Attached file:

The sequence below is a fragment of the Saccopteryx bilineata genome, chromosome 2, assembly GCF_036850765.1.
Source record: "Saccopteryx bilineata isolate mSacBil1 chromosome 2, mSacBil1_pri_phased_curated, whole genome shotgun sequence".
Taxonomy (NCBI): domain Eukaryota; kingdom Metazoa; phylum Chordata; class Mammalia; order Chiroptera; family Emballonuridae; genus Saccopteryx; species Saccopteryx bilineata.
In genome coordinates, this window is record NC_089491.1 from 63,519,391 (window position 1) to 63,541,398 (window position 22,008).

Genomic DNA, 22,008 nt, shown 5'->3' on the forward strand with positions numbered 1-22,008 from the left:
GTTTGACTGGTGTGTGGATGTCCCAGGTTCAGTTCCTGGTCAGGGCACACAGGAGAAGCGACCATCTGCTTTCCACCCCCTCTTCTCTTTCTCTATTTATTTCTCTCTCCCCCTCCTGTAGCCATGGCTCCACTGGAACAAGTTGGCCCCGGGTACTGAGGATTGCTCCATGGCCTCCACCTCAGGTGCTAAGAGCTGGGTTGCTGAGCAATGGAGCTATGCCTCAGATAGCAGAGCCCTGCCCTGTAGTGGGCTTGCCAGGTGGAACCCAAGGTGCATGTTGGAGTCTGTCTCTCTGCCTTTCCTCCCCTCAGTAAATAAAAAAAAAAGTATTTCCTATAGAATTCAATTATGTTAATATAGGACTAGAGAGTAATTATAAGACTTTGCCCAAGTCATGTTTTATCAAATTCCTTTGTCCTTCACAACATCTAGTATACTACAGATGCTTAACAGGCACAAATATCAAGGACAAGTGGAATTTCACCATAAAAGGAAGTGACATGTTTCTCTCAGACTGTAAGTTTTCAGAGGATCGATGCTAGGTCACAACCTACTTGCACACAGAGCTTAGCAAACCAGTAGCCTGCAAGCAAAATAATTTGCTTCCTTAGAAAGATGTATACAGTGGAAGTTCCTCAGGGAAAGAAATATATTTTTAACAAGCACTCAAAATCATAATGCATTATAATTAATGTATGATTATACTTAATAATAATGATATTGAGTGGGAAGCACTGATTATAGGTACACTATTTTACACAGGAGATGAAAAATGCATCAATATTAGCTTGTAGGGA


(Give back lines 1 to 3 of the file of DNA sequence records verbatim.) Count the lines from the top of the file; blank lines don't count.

The sequence below is a fragment of the Saccopteryx bilineata genome, chromosome 2, assembly GCF_036850765.1.
Source record: "Saccopteryx bilineata isolate mSacBil1 chromosome 2, mSacBil1_pri_phased_curated, whole genome shotgun sequence".
Taxonomy (NCBI): domain Eukaryota; kingdom Metazoa; phylum Chordata; class Mammalia; order Chiroptera; family Emballonuridae; genus Saccopteryx; species Saccopteryx bilineata.